A few weeks ago, this column reflected on the £392 million (€469 million; $631 million) that UK pension fund USS had parted with for a near-nine percent stake in Heathrow. This was a) a notably large cheque and b) a reminder that direct investors are not just competing for core infrastructure.
USS’ ambitions were further underlined when, earlier this week, it shelled out a further £143 million for almost 50 percent of The Airline Group, a major shareholder in the UK’s National Air Traffic Services (NATS).
At Infrastructure Investor’s recent European Fund Management Roundtable (see our December/January issue for a full account of proceedings), the subject cropped up again. “It’s interesting that direct investors have been buying stakes in airports,” mused Mathias Burghardt, head of infrastructure at Paris-based fund manager Ardian. “It’s clear that these guys won’t limit themselves to water companies.”
The words may not necessarily betray fear – Burghardt does not seem the type to be easily rattled and his own firm only recently completed a successful fundraising. But for others in the fund manager ranks, the march of the direct investors is an increasingly worrying theme. And it’s one they may have been guilty of under-estimating.
One infrastructure advisory professional recently confided to us: “In 2010, funds didn’t view directs [direct investors] as credible competition. They thought they wouldn’t get their act together. Now, it’s egg-on-face time.”
Some fund managers still hold to the line that direct investors still don’t have what it takes: their teams are too small, they lack experience, they don’t know how to look after their investments properly once they’ve acquired them. This may still be true of some, but it’s an increasingly tough argument to make.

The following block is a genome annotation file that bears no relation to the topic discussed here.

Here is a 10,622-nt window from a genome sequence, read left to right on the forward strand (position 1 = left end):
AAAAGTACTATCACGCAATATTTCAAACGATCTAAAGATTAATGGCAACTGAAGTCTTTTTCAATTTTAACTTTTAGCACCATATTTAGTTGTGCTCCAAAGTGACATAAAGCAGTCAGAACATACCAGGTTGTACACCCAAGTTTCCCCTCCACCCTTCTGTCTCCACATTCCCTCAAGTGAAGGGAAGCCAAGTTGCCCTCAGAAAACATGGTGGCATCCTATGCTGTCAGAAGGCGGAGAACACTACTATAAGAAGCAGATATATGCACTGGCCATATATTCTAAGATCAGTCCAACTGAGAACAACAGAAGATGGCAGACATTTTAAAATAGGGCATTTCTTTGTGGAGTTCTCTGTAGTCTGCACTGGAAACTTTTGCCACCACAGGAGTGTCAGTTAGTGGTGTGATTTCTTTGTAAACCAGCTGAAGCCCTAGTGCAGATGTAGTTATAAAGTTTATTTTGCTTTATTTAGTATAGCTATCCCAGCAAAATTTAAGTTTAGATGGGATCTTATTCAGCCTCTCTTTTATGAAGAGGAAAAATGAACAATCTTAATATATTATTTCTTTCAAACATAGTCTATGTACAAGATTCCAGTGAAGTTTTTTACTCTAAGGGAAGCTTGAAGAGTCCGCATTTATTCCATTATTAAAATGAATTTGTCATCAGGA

For one thing, there are highly credible pension funds – such as the Canada Pension Plan Investment Board – that have been operating for some time, have built large teams and appear to have built a decent track record. But what alarms fund managers today is the resource being thrown at infrastructure by sovereign wealth funds (SWFs).
Last month, it was revealed that Kuwait Investment Authority had hired Hakim Drissi-Kaitouni from Bank of America Merrill Lynch to head up its new Wren House infrastructure investment arm. This followed other high-profile recent hires by SWFs: among them, former RREEF Infrastructure head John McCarthy to the Abu Dhabi Investment Authority (ADIA) and Morgan Stanley Asia’s ex senior managing director Deven Karnik to Qatar Investment Authority.
So what of the consequences? Larger funds will see more head-to-head competition for trophy assets. But even for the mid-market there is a knock-on effect as firms fleeing the larger end create crowding in the middle. Furthermore, as more organisations go directly into infrastructure, so the capital available for investment in funds diminishes – a trend entirely in keeping with the supposed reluctance of investors to bankroll material fees and carried interest.
This is not to imply too gloomy a future for the funds. Although “headline” fundraising numbers have been fairly static since the Crisis, this masks a proliferation of co-investment and managed accounts which some refer to as “shadow capital”. Plus, many of the leading funds with the best track records have – we are told – been able to hold a pretty firm line on the economics.
Moreover, funds appear to be striving hard to carve out niches for themselves in order to stand out from the crowd – including by partnering with corporates to tap proprietary deal flow and add operational skills.
Of course, this would not be quite as necessary were the direct investors justifying the low opinions that were widely expressed a few years back. The reality is that they’re proving uncomfortably tough opposition.